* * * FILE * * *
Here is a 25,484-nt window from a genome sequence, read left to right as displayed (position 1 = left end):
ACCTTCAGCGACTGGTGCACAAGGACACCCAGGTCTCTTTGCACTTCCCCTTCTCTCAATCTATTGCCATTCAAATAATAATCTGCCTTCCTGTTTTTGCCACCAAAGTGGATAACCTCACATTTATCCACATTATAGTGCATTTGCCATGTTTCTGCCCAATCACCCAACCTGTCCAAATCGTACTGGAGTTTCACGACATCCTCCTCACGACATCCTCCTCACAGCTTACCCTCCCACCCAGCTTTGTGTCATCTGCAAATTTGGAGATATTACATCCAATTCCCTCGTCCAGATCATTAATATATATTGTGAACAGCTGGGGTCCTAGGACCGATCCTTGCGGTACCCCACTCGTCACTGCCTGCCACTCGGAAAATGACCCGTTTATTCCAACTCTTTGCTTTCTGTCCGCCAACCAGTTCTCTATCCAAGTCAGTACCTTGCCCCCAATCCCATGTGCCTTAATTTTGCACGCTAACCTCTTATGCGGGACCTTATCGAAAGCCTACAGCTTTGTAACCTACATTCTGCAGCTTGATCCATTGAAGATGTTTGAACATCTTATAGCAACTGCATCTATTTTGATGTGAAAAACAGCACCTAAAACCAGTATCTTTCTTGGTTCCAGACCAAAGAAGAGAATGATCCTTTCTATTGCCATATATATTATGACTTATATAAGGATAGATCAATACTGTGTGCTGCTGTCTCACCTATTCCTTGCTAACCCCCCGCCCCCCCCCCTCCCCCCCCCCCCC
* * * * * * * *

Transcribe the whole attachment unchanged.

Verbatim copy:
Here is a 25,484-nt window from a genome sequence, read left to right as displayed (position 1 = left end):
ACCTTCAGCGACTGGTGCACAAGGACACCCAGGTCTCTTTGCACTTCCCCTTCTCTCAATCTATTGCCATTCAAATAATAATCTGCCTTCCTGTTTTTGCCACCAAAGTGGATAACCTCACATTTATCCACATTATAGTGCATTTGCCATGTTTCTGCCCAATCACCCAACCTGTCCAAATCGTACTGGAGTTTCACGACATCCTCCTCACGACATCCTCCTCACAGCTTACCCTCCCACCCAGCTTTGTGTCATCTGCAAATTTGGAGATATTACATCCAATTCCCTCGTCCAGATCATTAATATATATTGTGAACAGCTGGGGTCCTAGGACCGATCCTTGCGGTACCCCACTCGTCACTGCCTGCCACTCGGAAAATGACCCGTTTATTCCAACTCTTTGCTTTCTGTCCGCCAACCAGTTCTCTATCCAAGTCAGTACCTTGCCCCCAATCCCATGTGCCTTAATTTTGCACGCTAACCTCTTATGCGGGACCTTATCGAAAGCCTACAGCTTTGTAACCTACATTCTGCAGCTTGATCCATTGAAGATGTTTGAACATCTTATAGCAACTGCATCTATTTTGATGTGAAAAACAGCACCTAAAACCAGTATCTTTCTTGGTTCCAGACCAAAGAAGAGAATGATCCTTTCTATTGCCATATATATTATGACTTATATAAGGATAGATCAATACTGTGTGCTGCTGTCTCACCTATTCCTTGCTAACCCCCCGCCCCCCCCCCTCCCCCCCCCCCCC